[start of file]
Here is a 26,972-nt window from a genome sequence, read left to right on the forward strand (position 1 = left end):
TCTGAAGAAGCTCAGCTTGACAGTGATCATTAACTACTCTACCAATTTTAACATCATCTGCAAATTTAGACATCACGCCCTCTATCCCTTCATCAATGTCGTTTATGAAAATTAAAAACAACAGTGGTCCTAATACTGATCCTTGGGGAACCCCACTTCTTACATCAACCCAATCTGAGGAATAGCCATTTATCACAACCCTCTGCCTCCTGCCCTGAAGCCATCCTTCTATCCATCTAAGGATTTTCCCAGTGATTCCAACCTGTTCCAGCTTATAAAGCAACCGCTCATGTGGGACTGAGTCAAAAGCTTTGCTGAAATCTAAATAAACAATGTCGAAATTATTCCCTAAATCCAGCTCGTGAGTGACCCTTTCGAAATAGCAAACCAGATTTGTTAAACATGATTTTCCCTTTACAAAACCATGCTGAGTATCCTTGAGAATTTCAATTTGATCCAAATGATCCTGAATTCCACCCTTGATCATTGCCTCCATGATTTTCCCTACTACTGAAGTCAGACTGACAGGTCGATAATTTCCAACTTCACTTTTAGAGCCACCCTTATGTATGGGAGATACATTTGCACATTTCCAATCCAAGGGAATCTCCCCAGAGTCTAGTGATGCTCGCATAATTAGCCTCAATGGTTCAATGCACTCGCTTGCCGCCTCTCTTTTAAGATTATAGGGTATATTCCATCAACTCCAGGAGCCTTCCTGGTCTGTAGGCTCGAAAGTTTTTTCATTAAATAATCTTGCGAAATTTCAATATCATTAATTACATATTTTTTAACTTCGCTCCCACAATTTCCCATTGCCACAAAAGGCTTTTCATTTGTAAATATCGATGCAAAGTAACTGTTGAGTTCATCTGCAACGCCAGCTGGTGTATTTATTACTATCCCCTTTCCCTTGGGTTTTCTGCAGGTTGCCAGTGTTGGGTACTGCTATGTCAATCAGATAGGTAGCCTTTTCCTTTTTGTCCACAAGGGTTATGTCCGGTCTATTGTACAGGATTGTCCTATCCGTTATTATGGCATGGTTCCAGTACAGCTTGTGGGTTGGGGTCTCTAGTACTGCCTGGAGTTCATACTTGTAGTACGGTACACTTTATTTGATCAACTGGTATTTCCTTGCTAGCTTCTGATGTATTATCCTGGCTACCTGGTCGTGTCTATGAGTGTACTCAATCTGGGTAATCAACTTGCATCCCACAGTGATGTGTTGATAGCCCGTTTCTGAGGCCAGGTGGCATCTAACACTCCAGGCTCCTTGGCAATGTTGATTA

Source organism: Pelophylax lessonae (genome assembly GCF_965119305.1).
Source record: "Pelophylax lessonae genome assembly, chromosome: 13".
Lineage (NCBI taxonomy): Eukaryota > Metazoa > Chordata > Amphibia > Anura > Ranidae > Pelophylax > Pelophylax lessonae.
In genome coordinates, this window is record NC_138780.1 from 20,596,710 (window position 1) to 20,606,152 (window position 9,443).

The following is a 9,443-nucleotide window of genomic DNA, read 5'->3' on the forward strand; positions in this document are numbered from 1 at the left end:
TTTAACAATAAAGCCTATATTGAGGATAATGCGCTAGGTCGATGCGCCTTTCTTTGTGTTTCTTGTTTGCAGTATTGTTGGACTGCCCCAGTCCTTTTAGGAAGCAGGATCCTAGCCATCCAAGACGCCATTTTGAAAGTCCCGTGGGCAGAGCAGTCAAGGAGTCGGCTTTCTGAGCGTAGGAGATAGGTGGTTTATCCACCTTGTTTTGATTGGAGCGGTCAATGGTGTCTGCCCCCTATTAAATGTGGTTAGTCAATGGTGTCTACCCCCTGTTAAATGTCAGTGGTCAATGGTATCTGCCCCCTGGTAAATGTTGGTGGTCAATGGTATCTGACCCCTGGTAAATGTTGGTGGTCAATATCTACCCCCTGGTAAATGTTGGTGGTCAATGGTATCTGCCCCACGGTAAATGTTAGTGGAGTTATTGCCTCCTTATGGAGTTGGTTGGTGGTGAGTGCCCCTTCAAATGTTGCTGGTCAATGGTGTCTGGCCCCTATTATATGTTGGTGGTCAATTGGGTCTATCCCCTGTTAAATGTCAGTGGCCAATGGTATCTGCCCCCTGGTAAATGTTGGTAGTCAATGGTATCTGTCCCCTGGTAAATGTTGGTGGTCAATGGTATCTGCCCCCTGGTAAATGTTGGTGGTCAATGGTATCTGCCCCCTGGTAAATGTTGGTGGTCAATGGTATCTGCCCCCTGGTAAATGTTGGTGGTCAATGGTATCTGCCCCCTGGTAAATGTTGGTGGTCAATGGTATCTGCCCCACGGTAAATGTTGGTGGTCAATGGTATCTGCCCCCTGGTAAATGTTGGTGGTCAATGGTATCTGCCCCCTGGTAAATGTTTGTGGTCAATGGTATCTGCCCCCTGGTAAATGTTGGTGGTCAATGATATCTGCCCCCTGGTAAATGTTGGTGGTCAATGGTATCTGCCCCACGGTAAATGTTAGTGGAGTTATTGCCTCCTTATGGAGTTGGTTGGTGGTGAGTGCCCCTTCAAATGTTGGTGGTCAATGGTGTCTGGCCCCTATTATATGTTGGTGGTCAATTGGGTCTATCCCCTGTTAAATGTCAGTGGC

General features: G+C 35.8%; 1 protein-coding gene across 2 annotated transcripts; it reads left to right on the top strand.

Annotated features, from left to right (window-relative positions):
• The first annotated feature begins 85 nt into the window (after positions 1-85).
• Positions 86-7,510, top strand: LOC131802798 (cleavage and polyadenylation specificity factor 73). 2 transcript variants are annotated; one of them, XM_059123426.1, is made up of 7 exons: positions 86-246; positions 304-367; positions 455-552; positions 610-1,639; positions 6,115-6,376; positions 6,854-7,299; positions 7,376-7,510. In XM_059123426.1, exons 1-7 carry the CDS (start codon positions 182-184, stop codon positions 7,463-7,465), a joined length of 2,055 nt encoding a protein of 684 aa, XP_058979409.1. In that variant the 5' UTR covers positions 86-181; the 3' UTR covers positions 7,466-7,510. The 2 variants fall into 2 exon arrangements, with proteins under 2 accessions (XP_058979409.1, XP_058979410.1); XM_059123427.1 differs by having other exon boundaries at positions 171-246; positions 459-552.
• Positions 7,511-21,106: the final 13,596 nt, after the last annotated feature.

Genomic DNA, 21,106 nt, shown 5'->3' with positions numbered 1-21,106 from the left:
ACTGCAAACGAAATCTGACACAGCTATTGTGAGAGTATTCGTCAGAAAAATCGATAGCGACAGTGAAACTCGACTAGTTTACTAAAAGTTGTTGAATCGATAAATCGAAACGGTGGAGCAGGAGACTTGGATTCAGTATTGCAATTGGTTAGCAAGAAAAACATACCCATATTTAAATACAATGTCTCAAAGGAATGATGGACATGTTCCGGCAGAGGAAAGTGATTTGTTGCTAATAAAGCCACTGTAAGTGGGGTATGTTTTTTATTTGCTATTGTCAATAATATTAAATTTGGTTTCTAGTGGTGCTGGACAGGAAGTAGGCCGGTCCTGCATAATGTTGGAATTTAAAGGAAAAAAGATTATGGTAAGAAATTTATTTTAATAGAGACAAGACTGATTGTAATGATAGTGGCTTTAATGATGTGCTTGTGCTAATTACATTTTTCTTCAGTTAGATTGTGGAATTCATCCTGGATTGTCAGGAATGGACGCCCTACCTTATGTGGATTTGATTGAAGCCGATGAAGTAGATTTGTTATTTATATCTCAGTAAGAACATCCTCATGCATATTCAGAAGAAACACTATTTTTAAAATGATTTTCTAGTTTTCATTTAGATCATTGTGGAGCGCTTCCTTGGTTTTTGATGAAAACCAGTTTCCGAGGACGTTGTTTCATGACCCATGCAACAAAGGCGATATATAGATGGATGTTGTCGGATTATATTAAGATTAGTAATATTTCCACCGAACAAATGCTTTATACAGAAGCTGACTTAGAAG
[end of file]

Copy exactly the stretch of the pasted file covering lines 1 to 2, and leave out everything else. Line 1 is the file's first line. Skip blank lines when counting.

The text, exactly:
Here is a 26,972-nt window from a genome sequence, read left to right on the forward strand (position 1 = left end):
TCTGAAGAAGCTCAGCTTGACAGTGATCATTAACTACTCTACCAATTTTAACATCATCTGCAAATTTAGACATCACGCCCTCTATCCCTTCATCAATGTCGTTTATGAAAATTAAAAACAACAGTGGTCCTAATACTGATCCTTGGGGAACCCCACTTCTTACATCAACCCAATCTGAGGAATAGCCATTTATCACAACCCTCTGCCTCCTGCCCTGAAGCCATCCTTCTATCCATCTAAGGATTTTCCCAGTGATTCCAACCTGTTCCAGCTTATAAAGCAACCGCTCATGTGGGACTGAGTCAAAAGCTTTGCTGAAATCTAAATAAACAATGTCGAAATTATTCCCTAAATCCAGCTCGTGAGTGACCCTTTCGAAATAGCAAACCAGATTTGTTAAACATGATTTTCCCTTTACAAAACCATGCTGAGTATCCTTGAGAATTTCAATTTGATCCAAATGATCCTGAATTCCACCCTTGATCATTGCCTCCATGATTTTCCCTACTACTGAAGTCAGACTGACAGGTCGATAATTTCCAACTTCACTTTTAGAGCCACCCTTATGTATGGGAGATACATTTGCACATTTCCAATCCAAGGGAATCTCCCCAGAGTCTAGTGATGCTCGCATAATTAGCCTCAATGGTTCAATGCACTCGCTTGCCGCCTCTCTTTTAAGATTATAGGGTATATTCCATCAACTCCAGGAGCCTTCCTGGTCTGTAGGCTCGAAAGTTTTTTCATTAAATAATCTTGCGAAATTTCAATATCATTAATTACATATTTTTTAACTTCGCTCCCACAATTTCCCATTGCCACAAAAGGCTTTTCATTTGTAAATATCGATGCAAAGTAACTGTTGAGTTCATCTGCAACGCCAGCTGGTGTATTTATTACTATCCCCTTTCCCTTGGGTTTTCTGCAGGTTGCCAGTGTTGGGTACTGCTATGTCAATCAGATAGGTAGCCTTTTCCTTTTTGTCCACAAGGGTTATGTCCGGTCTATTGTACAGGATTGTCCTATCCGTTATTATGGCATGGTTCCAGTACAGCTTGTGGGTTGGGGTCTCTAGTACTGCCTGGAGTTCATACTTGTAGTACGGTACACTTTATTTGATCAACTGGTATTTCCTTGCTAGCTTCTGATGTATTATCCTGGCTACCTGGTCGTGTCTATGAGTGTACTCAATCTGGGTAATCAACTTGCATCCCACAGTGATGTGTTGATAGCCCGTTTCTGAGGCCAGGTGGCATCTAACACTCCAGGCTCCTTGGCAATGTTGATTA